Interview with Alex Eddington (Old Growth)

D2X_2008-06-27_19-08-10“The show is based on a true story on Grant Hadwin and the golden spruce,” says Alex Eddington as we chat about his show, Old Growth. I tell him I’d never heard of a golden spruce, or Grant Hadwin. “The golden spruce was a tree that used to stand on the Queen Charlotte Islands; it was a real freak of nature, it shouldn’t have grown. It didn’t have enough chlorophyll, but it lived to be at least 300 years old. The Haida people, the natives there considered it sacred; they had a legend about a little boy being turned into a tree.”

In 1997, Grant Hadwin, a former logger with previous schizophrenic episodes, cut down the tree in the middle of the night. He was charged and meant to be tried, but disappeared in a kayak accident. There were many threats on Hadwin’s life.

Alex and his co-star Aura Giles met four years ago – he was her T.A. when they were both taking music at the University of Alberta. “Old Growth is my artistic way of dealing with this story. I came up with two fictional characters who become obsessed with this story; they read the articles about this, it’s an epiphany for them, and they eventually decide to go to the site where the tree has been cut down. So the story takes place on the site of the golden spruce in this bit of old growth forest. We imagine the tree is lying across the front of the stage between us and the audience, we’re playing flute and drums, speaking to this tree. As the hour unfolds, you realize why we’re there and what we hope we’re going to accomplish.”

D2X_2008-06-27_19-11-12“There’s a lot of other stuff thrown into the mix; my character is an amateur magician, and has become really fixated on shamanism. He thinks that by visiting this tree he’s going to trade in the trick magic for a magical ability to speak to the world.”

I ask Eddington about the genesis of his show. “I started thinking that this show should be an opera – Grant Hadwin and the Golden Spruce. And I might write an opera about it someday. I originally was going to make it a one-man show, a monologue from my perspective. But I’m working with the same director/dramaturge I worked with last year on the Fugue Code, Alison Williams. She insisted that I have someone else on stage with me, and insisted that person be a woman, and that that person should be the quiet counterpart for all the stuff I wanted to say. All the way along she’s been pushing to make Aura a more important character, the centre that holds my character together. She’s very important to the play; she says a lot less than I do, but what she says speaks volumes. She kind of saves me from myself at the end. We hope.”

D2X_2008-06-27_19-07-43After their first three shows in Ottawa, the cast went back to the rehearsal hall and made some cuts, which emphasized the importance of Aura’s character. Response to the show has been very positive on the ottawafringe website, and CBC’s theatre reviewer, Alvina Ruprecht, gave the show a glowing review. Alex isn’t letting it go to his head. “It’s hard to say yet; we’ve just started. This is a show with some pretty extreme violence in it, with some potentially polarizing views, but the way I write about it and the way my character speaks about environmental stuff is meant to be very common sense. Anybody could develop this argument themselves, you’re meant to do it with him as the play goes on. That this is a controversy I personally think is ridiculous, but I know it is. And that is why I needed to write this play. These things should be part of our daily discussions. So potentially some people are off-put by some of that stuff, by the strength of the message, by the violence at the end, there’s nudity in the show as well. But on the whole, I’m talking to people and people are seeming to like it. I think we have tweaking to do, to keep the balance between these characters. My character can be a little overwhelming.”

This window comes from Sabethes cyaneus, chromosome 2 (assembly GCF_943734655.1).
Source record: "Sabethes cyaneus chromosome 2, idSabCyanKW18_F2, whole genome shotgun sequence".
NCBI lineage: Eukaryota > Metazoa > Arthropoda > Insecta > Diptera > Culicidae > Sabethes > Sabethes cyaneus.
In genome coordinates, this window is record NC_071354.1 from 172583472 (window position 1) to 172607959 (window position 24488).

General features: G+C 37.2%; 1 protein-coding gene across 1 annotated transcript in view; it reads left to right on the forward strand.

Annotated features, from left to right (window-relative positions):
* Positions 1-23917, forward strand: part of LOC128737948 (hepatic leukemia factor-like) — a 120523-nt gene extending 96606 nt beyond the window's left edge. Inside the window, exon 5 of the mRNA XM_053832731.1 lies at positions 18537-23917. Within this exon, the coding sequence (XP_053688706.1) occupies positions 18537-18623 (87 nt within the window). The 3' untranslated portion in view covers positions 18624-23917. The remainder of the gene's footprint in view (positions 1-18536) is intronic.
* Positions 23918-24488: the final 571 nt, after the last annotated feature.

When people ask Eddington if he’s a tree-hugger, he says “No, but I do hug trees. This show is about taking those things and twisting them, and seeing that there is absolutely no reason there should be scorn for someone who cares about maintaining our ability to eat, breath, reproduce and live in our own habitat. That’s why I say it’s a common-sense argument. If people are feeling that way, I will never be able to change them. If the show is labelled as the eco-show, then I think that’s okay. It is. I’ll take that label. Not in the same way that Crude Love is, it’s a show about eco-terrorism. I think my show is a little more ambiguous about what it’s trying to say.”

Old Growth has just one more performance, tonight at 11:00pm in the Academic Hall.

Previous interviews:
Interview with Gemma Wilcox (Shadows in Bloom)
Interview with August and Frieda Strindberg (Inferno Sonata)
Interview with Shelley Liebembuk and Dylan Ryan (Raven for a Lark)
Interview with Vision Theatre (4Play: One-Acts by David Ives)
Interview with Weeping Spoon productions (Greed)
Interview with Brigette DePape (She Rules With Iron Stix)
Amy Salloway (Circumference)
The Absinthe Collective (A Leave of Absinthe)
Peter Hayes (The Tricky Part) and Greg Landucci (Mr. Fox)
Penny Ashton (MC Hot Pink / Busty Rhymes)
Keir Cutler (Teaching the Fringe)
Celeste Sansregret (Wonderbar!)
Jem Rolls (How I learned to stop worrying and love the mall)

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